The lack of Bluetooth connectivity also meant that I could not manage my keys through the Yale Connect app or assign temporary keys to guests. Without Bluetooth, the lock immediately loses much of its functionality. While it’s possible I received a faulty unit, that reflects negatively on Yale’s quality control of this $200 lock.

yale assure lock issues

3. Reporting the Wrong Locked Status

It would be a little worrying if your smart lock consistently reports that your front door is unlocked, wouldn’t it? That’s exactly what I’ve been facing.

yale assure lock issues

This Yale Assure Lock never reported the right locked status back to my smart home hub. In fact, it always displayed the “unlocked” state. Research and discussions with an expert in Z-Wave revealed two possible reasons:

  1. The Z-Wave network isn’t strong enough to properly ping the lock. The suggested solution? Repositioning the hub.
  2. The lock’s Z-Wave module is faulty and isn’t sending the right lock status to the hub.

Either way, I was definitely not alone in this. In fact, it’s quite a popular issue but for some, a revised device handler seemed to have solved the problem.

Personally, I tried using different device handlers, moved my hub around, and repaired my Z-Wave network multiple times. I still couldn’t get it to report the correct lock state.

4. A Jammed Bolt

This issue was quite a serious one because I actually got locked out of my own house because of it. As of today, I still haven’t figured out the cause or how to rectify it. Living dangerously, I know.

The bolt sometimes jams and not retract, causing it to remain locked even after entering my PIN code. The 1, 3, 5, 7, and 9 digits would light up, and initially I thought it was some sort of error code. Then I realized it was just trying to display an “X”. Funnily, this Yale Assure Lock has a speaker and a voice that guides the user through the different menu items. Why couldn’t Yale program a voice message for the error?

Kinks to Work Out

The Yale Assure Lock has caused more stress for both me and my family members than any traditional deadbolt. Rather than providing peace of mind, it has made us feel more insecure, fearing we’d be locked out of our own house. Although I was able to control it from my smartphone to some degree, the reliability issues trumped any convenience it brought to the table.

Needless to say, I’ll be returning it — it’s nowhere ready for prime time yet. And I’d approach other Yale smart locks with extreme caution.

Have you experienced any issues with your Yale Assure Lock? Let us know in the comments.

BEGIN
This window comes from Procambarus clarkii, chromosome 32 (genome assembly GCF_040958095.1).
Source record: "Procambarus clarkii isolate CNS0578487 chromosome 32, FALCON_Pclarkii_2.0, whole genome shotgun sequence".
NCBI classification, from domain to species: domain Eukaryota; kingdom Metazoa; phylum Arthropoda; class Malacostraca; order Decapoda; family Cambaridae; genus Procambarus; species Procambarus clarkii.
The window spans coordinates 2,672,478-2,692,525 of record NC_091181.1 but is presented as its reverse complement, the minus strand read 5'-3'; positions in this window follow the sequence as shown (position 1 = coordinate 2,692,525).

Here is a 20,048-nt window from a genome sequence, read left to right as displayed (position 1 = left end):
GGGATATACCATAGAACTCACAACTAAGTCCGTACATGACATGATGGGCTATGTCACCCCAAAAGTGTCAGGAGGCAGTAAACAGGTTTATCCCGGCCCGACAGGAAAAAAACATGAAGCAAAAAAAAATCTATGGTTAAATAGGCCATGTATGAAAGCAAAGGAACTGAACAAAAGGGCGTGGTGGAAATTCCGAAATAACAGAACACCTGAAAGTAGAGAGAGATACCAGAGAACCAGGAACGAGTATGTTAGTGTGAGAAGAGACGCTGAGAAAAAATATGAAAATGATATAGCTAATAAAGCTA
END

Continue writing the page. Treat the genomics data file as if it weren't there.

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  1. Barney Stinson
    October 26, 2017 at 10:44 am

    I've got a Yale lock, but not with Bluetooth connectivity. Not had an issue with my lock connecting to my Hub, albeit, the only thing standing in the way of it is a sofa. It's located several meters from the door itself. It connects and pings the Hub properly to report lock status as well as battery life. The only problem I had there was when my kid didn't fully close the door all the way, so it was struggling to lock properly, and its status was unclear. To be honest, two of the four "critical" problems of the lock aren't the fault of the lock itself. It's YOUR fault. As you said, you should've done your research and checked connectivity. As far as the jammed bolt, that sounds more like an installation issue than anything else. I read this whole thing thinking that there was some major security issue or compromise point for the lock. Way to "click-bait" title your "article."

    • Jackson Chung
      October 26, 2017 at 1:48 pm

      Well I wouldn't put it that way. I did quite a bit of research before deciding on this particular lock. And the bolt jamming wasn't an installation issue - it seems several other customers have complained about it as well, along with the motor wearing out in several months. As a consumer I felt my issues were valid, and so did Amazon. In fact, they felt a replacement was justified. I'm about to test the replacement lock they sent to see if the test unit was indeed problematic.

      • Roger
        October 29, 2017 at 5:07 pm

        I have tried several of these combination locks, way before bluetooth and Zwave. They all had similar problems. I live in Canada and the units leaked a little air. The inside warm air would condense moisture in the units and corrode them in the winter. They all could not handle any frost heaving in the door: the dead bolts would not retract. I gave up and went back to the old keyed dead bolt locks. A lot cheaper and they are reliable.

    • Juan
      October 26, 2017 at 11:35 pm

      I agree, he even said he could not get his phone to connect. Then at the end of the article he says he could control the lock with his phone to some extent. WTF? Clearly didn't do his research either.

      • Jackson Chung
        October 31, 2017 at 2:17 am

        The lock is equipped with Bluetooth and Z-Wave Plus. Bluetooth didn't work, but I could connect the lock to my Smartthings Hub via Z-Wave. Perhaps you missed that bit.

  2. sml156
    October 26, 2017 at 4:17 am

    I had the same problem and I thought the problems with connectivity were due to a loose wire somewhere inside the unit, While I was disappointed that this was not the case and my hope for an easy fix did not pan out I noticed that there were some unused pads on the circuit board clearly labeled as an Ethernet port and also had the rx and tx clearly labelled. I soldered on a RJ-
    45 connector and hooked it up with some cat5 and wired it to my router. It's only a 100 Mb connection but it's plenty fast for a lock.

    • Jackson Chung
      October 27, 2017 at 4:32 am

      So you have an ethernet cable running from your front door to your router?